Corruption, the abuse of public office for private gain, is about more than wasted money: it erodes the social contract and corrodes the government's ability to help grow the economy in a way that benefits all citizens. Corruption was a problem before the crisis, but the Covid-19 pandemic has heightened the importance of stronger governance for three reasons.
First, governments around the world are playing a bigger role in the economy to combat the pandemic and provide economic lifelines to people and firms. This expanded role is crucial but it also increases opportunities for corruption. To help ensure the money and measures are helping the people who need it most, governments need timely and transparent reporting, ex-post audits and accountability procedures, and close cooperation with civil society and the private sector.
Second, as public finances worsen, countries need to prevent tax evasion and the waste and loss of funds caused by corruption in public spending.
Third, crises test people's trust in government and institutions, and ethical behavior becomes more salient when medical services are in such high demand. Evidence of corruption could undermine a country's ability to respond effectively to the crisis, deepening the economic impact, and threatening a loss of political and social cohesion.
During this crisis the IMF hasn't taken its eye off the ball of our governance and anti-corruption work. Our message to all governments has been clear: spend whatever you need but keep the receipts, because we don't want accountability to be lost in the process.
In our lending work, we have provided quick disbursements to meet urgent needs. At the same time, enhanced governance measures to track Covid-19 related spending have been part of the emergency financing for countries to fight the pandemic.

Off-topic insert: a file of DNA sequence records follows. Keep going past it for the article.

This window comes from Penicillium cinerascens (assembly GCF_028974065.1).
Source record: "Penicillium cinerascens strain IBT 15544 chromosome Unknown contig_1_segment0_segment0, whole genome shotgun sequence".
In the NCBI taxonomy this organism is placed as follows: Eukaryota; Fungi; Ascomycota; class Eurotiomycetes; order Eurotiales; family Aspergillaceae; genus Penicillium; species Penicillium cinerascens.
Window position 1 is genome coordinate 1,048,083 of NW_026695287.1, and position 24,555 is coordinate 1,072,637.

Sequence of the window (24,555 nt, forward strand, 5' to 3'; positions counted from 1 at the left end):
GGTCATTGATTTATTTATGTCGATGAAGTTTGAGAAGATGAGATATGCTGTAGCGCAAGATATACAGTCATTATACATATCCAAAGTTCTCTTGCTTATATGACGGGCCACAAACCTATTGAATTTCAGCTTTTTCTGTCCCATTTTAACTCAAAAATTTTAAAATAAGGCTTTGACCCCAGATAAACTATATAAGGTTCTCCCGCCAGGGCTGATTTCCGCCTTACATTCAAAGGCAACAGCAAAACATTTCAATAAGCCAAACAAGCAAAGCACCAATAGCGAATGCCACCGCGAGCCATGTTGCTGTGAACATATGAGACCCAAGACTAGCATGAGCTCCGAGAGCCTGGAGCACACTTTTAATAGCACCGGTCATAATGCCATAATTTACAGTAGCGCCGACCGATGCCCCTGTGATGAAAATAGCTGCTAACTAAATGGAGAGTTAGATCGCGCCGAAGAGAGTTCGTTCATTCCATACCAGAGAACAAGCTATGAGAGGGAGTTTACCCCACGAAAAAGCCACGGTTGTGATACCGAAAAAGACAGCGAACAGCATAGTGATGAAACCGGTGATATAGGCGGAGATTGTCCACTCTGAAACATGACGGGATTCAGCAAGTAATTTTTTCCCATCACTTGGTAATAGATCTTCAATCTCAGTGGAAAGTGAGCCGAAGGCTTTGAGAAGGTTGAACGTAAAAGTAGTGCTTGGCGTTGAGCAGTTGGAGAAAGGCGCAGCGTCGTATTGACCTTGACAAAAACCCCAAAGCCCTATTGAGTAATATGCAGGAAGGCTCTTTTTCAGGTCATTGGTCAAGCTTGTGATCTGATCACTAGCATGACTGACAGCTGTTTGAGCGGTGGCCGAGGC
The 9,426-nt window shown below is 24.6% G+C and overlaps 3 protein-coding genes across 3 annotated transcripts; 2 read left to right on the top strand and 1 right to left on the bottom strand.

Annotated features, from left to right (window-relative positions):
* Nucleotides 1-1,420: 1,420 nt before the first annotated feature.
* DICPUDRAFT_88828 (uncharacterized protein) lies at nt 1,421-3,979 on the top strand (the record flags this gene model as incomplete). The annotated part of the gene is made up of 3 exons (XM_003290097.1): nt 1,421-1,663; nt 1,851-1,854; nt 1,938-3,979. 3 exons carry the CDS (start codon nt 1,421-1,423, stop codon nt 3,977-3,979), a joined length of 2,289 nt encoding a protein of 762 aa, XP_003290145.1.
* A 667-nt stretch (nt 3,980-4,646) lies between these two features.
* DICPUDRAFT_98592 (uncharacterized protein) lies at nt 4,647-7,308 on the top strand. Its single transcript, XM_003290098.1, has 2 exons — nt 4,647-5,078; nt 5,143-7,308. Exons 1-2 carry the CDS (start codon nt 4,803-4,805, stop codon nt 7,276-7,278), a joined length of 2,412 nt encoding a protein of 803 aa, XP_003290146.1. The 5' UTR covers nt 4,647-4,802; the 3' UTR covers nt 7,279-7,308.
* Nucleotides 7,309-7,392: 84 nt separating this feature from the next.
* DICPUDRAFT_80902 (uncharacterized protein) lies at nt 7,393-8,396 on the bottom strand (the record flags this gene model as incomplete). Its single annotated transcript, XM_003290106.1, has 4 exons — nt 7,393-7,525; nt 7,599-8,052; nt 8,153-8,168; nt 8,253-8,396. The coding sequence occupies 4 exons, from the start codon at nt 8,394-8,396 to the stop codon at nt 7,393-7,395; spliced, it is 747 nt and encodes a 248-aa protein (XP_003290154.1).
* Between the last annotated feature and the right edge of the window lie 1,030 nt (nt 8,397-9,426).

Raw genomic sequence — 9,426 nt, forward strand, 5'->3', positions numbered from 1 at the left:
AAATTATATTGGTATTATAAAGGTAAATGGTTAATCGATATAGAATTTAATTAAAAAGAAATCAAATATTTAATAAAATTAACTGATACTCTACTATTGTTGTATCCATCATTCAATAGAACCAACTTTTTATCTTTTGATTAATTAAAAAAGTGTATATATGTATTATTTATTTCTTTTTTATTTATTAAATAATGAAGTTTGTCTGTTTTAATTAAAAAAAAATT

Borrowing countries have committed to (i) undertake and publish independent ex-post audits of crisis-related spending and (ii) publish crisis-related procurement contracts on the government's website, including identifying the companies awarded the contract and their beneficial owners. The IMF also ensured that emergency resources are subject to the IMF's Safeguards Assessment policy.
Long-term reform beyond the crisis
Governance safeguards for emergency assistance related to Covid-19 are part of a more comprehensive effort by the IMF to improve its member countries good governance and efforts to tackle corruption.
The IMF has significantly increased its focus on governance and corruption over the last few years. We adopted in 2018 an enhanced framework designed to make our work with countries more candid, evenhanded, and effective. This laid the foundation for our Covid-19 policy and lending response, where stronger governance matters even more.
We recently assessed our progress in recent years and published the findings in a staff analysis. Here are the key highlights: